A little blue backpack helped with the wait for school
UNICEF, with the support of the Global Partnership for Education, provided 725 educational kits the most vulnerable preschool children living less than a kilometre from the ‘contact line’ in eastern Ukraine
Six-year-old Nikita can already read syllables and count up to 15. The blue-eyed boy and his older sister managed to prepare well for school during quarantine.
"I want to go into first grade because it will be interesting and I will have friends there," says Nikita, while clutching a schoolbag given to him by UNICEF. He will take it to his first classes on 1 September.
UNICEF, with the support of the Global Partnership for Education, provided 725 educational kits for Nikita and other the most vulnerable preschool children living less than a kilometre from the ‘contact line’ in eastern Ukraine, containing school backpacks, stationery and books to support home learning during quarantine.
"I have plasticine, paints, markers and pencils. I will use them to draw. I love drawing pictures of animals," says Nikita smiling and unpacking his little backpack.
The school closest to the ‘contact line’
Nikita's future school – No. 13, in the village of Zalizne in Donetsk region – is the closest school to the ‘contact line’ in conflict-affected eastern Ukraine. Despite this, along with his sister and brothers he is counting the days until classes begin.
"Nikita is now six years old. After he was born, shelling started here. As it turns out, he has never seen a different life. And he spent the whole spring and summer at home because of the quarantine. He is bored. Therefore, of course, he is waiting for 1 September like a big holiday," says Yulia, the mother of Nikita and four other children. Meanwhile, the children are looking at a book with bright pictures about how to act during the COVID-19 pandemic.
Military positions begin two streets from Nikita's house in the village of Zalizne in Donetsk region. And you can still see the blackening dugout, in which the whole family used to hide from shelling in the first year of Nikita's life, in the yard, where the boy now plays with his three brothers and sister.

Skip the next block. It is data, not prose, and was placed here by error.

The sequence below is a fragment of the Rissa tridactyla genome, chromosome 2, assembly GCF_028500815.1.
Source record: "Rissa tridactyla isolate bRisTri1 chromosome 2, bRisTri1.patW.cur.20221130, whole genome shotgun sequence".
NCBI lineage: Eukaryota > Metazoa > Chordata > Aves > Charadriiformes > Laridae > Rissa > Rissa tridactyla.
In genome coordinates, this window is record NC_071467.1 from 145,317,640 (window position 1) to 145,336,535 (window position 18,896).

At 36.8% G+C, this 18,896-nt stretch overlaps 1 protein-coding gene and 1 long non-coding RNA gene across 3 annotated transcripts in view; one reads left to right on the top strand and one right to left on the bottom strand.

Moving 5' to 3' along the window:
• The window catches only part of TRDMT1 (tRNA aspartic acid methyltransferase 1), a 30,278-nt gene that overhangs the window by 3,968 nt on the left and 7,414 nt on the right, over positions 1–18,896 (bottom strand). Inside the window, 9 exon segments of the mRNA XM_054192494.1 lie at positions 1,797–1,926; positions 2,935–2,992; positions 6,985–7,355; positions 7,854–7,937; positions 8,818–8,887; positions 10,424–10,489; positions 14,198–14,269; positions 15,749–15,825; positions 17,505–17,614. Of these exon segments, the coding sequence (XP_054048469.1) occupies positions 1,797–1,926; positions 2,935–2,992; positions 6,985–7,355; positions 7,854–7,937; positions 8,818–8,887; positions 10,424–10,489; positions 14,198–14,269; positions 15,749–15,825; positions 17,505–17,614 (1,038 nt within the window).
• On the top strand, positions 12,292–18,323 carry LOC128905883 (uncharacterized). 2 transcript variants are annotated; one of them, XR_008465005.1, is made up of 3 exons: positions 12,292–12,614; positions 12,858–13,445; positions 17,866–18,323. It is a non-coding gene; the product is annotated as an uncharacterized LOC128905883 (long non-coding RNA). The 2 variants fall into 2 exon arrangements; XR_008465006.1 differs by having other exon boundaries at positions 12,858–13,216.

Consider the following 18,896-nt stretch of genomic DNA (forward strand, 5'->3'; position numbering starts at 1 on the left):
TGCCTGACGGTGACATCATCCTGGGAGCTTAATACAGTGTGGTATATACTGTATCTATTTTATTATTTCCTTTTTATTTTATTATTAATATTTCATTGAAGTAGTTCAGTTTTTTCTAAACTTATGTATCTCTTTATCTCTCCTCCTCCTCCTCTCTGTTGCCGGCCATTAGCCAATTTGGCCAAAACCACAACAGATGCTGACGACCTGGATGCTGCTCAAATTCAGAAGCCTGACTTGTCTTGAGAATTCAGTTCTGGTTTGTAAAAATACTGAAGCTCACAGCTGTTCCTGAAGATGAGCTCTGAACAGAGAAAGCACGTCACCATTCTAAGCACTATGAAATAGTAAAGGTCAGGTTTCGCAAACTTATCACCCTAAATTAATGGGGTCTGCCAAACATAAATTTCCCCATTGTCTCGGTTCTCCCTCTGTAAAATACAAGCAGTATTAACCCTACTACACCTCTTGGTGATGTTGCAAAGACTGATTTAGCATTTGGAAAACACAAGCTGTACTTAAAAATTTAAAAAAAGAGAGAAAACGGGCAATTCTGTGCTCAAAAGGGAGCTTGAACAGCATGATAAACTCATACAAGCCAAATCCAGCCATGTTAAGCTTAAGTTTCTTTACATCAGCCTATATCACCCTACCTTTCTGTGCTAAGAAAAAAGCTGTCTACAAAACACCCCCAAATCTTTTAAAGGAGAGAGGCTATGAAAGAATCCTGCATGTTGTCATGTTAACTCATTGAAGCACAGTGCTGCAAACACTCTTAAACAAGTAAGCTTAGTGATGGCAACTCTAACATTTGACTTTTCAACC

"We are not allowed to go even to the area behind the next street," says Danil, the oldest of the children.
Due to a fragile truce, the family has not used their impromptu shelter for the past two years, but they have not yet decided to bury it completely.
"My middle son Yegor gets frightened when he hears shooting, he hides in the cupboard and cries. Nikita is a little less afraid, but he also wakes up when he hears shelling at night," says Yulia. She adds that several times in 2014 and 2015 she had to pick her eldest son and daughter up from the school shelter, where they wait out the shelling.
New challenges caused by the quarantine
Heavy fighting has stopped in the village, but adults and children in Zalizne still continue experiencing the consequences of the armed conflict. Yulia's husband lost his permanent job at a local mine, which was closed due to the hostilities. Now he has to commute to another city for a part-time job, while Yulia takes care of the children and a large home.
"We used to be able to plan things, make purchases, save for holidays. And now it's even difficult to provide the children with school supplies," Yulia admits, adding that the UNICEF school kit has been "a great help" for her family.
Now Yulia and her husband have had to postpone their renovation of the part of the house that was damaged by the shelling, because they are collecting money to buy a new tablet. This autumn, the Yevdokimov family will have four schoolchildren, and the only computer they have will not be enough for everyone to work on their assignments.